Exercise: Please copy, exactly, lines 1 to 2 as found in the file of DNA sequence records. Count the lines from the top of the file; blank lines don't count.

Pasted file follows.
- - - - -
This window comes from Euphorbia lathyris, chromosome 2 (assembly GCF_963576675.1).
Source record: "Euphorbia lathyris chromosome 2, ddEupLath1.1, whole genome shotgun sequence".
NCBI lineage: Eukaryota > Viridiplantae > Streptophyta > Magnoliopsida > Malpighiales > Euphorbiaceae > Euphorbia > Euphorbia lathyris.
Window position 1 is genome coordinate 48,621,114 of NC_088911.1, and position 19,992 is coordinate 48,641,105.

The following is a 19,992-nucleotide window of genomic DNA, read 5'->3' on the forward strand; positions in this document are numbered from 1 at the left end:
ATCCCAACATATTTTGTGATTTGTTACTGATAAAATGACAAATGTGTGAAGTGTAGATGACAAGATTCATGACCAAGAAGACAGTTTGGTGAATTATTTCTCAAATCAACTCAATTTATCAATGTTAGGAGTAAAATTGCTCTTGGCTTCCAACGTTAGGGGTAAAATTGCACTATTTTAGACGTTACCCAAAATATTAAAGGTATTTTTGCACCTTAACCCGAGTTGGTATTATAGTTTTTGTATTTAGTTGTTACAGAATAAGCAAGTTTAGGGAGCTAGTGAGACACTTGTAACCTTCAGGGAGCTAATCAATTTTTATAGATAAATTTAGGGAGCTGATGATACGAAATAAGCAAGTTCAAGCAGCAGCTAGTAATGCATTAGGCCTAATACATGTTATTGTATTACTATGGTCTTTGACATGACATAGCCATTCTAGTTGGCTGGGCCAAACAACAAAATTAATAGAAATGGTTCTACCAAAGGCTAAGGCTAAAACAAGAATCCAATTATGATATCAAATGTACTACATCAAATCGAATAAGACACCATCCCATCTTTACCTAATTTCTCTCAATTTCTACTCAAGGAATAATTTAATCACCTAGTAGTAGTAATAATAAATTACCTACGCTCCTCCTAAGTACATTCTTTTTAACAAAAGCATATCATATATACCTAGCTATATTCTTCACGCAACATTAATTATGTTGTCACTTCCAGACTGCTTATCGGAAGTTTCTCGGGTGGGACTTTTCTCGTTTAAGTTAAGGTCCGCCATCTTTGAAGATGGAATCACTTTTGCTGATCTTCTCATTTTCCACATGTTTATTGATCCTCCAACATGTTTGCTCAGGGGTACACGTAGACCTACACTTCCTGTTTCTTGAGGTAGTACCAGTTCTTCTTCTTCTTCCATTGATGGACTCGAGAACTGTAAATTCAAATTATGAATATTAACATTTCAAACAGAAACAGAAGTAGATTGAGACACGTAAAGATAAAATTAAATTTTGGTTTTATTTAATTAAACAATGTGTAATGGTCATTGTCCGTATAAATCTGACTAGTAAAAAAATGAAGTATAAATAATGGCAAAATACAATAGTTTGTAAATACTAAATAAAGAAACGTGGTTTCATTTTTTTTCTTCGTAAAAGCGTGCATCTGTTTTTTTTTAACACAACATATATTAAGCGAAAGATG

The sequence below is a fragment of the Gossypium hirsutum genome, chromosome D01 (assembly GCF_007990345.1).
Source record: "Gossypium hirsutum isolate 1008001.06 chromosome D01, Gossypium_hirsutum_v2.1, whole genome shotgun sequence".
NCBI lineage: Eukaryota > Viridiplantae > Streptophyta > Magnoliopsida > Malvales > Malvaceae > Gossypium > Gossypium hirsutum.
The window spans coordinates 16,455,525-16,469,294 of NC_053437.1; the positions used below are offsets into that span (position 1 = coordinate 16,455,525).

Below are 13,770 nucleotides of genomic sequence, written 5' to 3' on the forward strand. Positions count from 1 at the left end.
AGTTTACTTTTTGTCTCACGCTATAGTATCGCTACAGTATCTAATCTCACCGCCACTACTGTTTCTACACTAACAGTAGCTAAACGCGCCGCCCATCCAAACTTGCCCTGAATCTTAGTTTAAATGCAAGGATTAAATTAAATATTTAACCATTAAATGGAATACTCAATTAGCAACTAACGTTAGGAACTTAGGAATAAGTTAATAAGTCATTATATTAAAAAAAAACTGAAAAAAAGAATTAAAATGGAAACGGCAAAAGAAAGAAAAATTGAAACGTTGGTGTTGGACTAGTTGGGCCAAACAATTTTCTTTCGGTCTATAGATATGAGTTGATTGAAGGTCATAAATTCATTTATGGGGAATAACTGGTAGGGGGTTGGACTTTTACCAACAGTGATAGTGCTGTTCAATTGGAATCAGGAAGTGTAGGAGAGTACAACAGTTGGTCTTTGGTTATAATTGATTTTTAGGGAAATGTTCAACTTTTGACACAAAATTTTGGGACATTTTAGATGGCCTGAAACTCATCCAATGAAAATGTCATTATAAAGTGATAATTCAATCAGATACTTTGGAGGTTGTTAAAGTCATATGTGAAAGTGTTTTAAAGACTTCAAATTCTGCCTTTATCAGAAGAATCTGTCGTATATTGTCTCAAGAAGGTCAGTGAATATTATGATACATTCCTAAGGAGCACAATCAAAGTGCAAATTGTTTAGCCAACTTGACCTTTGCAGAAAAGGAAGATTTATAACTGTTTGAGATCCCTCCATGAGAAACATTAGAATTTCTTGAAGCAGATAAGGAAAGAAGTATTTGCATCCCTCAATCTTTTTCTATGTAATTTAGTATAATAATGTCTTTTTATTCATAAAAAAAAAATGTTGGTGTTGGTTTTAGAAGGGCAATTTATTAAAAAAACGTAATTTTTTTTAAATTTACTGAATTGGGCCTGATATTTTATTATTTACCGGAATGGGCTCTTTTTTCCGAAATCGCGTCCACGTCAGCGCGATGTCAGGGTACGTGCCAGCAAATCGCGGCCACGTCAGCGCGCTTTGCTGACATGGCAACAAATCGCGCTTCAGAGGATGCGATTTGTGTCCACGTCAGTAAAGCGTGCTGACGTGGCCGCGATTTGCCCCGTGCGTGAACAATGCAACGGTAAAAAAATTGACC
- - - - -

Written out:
This window comes from Euphorbia lathyris, chromosome 2 (assembly GCF_963576675.1).
Source record: "Euphorbia lathyris chromosome 2, ddEupLath1.1, whole genome shotgun sequence".